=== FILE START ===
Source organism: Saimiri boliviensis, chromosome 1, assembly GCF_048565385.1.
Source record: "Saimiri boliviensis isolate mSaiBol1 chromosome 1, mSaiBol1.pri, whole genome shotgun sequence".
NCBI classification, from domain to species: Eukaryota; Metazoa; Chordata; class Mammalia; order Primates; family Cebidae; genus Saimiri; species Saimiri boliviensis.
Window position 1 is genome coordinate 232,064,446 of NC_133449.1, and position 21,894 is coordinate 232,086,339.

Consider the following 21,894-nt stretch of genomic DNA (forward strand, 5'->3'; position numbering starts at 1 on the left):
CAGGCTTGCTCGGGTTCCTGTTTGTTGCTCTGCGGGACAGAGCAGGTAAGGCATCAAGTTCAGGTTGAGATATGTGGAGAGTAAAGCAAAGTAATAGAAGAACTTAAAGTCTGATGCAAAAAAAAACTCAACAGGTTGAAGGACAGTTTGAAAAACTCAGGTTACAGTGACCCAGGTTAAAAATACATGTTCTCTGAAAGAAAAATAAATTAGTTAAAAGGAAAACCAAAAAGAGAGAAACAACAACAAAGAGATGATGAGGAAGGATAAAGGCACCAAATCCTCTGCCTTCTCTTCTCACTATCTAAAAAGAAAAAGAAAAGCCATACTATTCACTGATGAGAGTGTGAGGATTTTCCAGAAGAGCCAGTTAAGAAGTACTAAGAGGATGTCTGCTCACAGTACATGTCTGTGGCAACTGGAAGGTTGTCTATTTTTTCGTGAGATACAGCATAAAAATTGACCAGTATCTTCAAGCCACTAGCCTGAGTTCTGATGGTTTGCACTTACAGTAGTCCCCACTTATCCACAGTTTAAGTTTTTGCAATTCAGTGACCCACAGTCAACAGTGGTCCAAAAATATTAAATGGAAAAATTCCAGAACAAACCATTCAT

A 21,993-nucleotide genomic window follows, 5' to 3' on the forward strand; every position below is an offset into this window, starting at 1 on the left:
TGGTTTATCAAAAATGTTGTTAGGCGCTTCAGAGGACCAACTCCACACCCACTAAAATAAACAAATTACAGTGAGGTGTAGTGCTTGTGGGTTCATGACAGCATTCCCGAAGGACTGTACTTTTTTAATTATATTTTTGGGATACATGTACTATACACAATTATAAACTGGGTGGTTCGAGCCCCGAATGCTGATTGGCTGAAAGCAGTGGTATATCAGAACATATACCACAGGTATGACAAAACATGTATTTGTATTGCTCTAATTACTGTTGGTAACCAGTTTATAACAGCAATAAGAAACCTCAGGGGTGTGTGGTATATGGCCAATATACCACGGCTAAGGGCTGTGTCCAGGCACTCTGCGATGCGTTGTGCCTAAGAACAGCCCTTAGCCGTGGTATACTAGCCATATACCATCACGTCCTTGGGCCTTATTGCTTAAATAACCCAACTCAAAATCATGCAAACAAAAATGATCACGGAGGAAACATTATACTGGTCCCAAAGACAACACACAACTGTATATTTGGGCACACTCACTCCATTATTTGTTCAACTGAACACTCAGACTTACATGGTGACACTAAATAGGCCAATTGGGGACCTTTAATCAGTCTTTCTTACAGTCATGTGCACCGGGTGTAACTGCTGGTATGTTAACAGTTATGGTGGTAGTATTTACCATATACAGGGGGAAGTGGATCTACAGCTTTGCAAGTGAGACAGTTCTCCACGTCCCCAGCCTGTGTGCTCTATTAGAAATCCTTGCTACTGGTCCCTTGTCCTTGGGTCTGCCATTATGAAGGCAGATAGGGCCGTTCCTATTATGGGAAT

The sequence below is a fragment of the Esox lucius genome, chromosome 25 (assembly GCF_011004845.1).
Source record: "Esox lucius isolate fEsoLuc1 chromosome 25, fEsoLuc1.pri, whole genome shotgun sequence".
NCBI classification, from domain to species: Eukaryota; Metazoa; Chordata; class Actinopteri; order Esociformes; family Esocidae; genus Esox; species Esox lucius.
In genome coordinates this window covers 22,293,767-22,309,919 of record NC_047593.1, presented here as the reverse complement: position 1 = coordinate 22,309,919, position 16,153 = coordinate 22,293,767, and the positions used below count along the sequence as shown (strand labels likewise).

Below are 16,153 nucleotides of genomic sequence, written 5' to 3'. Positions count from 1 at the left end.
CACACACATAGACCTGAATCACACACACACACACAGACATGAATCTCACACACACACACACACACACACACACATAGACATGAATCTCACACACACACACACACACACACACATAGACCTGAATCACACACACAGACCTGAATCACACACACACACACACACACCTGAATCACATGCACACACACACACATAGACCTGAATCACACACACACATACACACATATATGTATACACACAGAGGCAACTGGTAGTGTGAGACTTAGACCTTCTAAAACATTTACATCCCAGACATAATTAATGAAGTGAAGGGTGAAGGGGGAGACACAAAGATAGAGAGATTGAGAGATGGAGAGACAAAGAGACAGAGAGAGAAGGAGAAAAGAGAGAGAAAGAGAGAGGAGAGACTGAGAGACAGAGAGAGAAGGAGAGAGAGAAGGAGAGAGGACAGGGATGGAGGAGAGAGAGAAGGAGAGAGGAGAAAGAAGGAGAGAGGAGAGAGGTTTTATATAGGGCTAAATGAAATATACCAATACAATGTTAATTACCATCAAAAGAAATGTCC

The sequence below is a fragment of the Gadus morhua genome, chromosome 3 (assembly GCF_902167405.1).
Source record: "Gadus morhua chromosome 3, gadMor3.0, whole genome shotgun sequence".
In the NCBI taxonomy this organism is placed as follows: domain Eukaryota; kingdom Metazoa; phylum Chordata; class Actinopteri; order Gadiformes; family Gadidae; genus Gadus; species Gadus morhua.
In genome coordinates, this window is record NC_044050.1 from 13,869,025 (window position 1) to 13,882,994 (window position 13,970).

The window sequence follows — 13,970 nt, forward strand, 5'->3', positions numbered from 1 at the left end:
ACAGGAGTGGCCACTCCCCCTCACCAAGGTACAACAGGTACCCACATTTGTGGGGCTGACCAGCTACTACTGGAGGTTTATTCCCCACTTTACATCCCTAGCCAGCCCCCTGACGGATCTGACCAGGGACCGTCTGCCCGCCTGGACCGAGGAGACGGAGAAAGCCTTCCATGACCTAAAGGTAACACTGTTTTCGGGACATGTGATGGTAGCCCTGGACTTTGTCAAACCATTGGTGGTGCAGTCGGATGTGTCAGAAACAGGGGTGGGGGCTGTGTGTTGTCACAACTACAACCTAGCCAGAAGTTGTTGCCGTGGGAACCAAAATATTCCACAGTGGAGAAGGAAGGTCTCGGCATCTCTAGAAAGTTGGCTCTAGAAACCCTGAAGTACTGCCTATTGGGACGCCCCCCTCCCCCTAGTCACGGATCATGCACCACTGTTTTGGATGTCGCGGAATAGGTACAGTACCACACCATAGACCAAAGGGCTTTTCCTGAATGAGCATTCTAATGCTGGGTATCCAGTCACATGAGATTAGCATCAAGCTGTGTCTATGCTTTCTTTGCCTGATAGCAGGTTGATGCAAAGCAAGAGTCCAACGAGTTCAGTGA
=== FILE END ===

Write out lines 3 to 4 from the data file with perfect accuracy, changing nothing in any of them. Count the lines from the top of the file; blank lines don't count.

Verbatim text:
NCBI classification, from domain to species: Eukaryota; Metazoa; Chordata; class Mammalia; order Primates; family Cebidae; genus Saimiri; species Saimiri boliviensis.
Window position 1 is genome coordinate 232,064,446 of NC_133449.1, and position 21,894 is coordinate 232,086,339.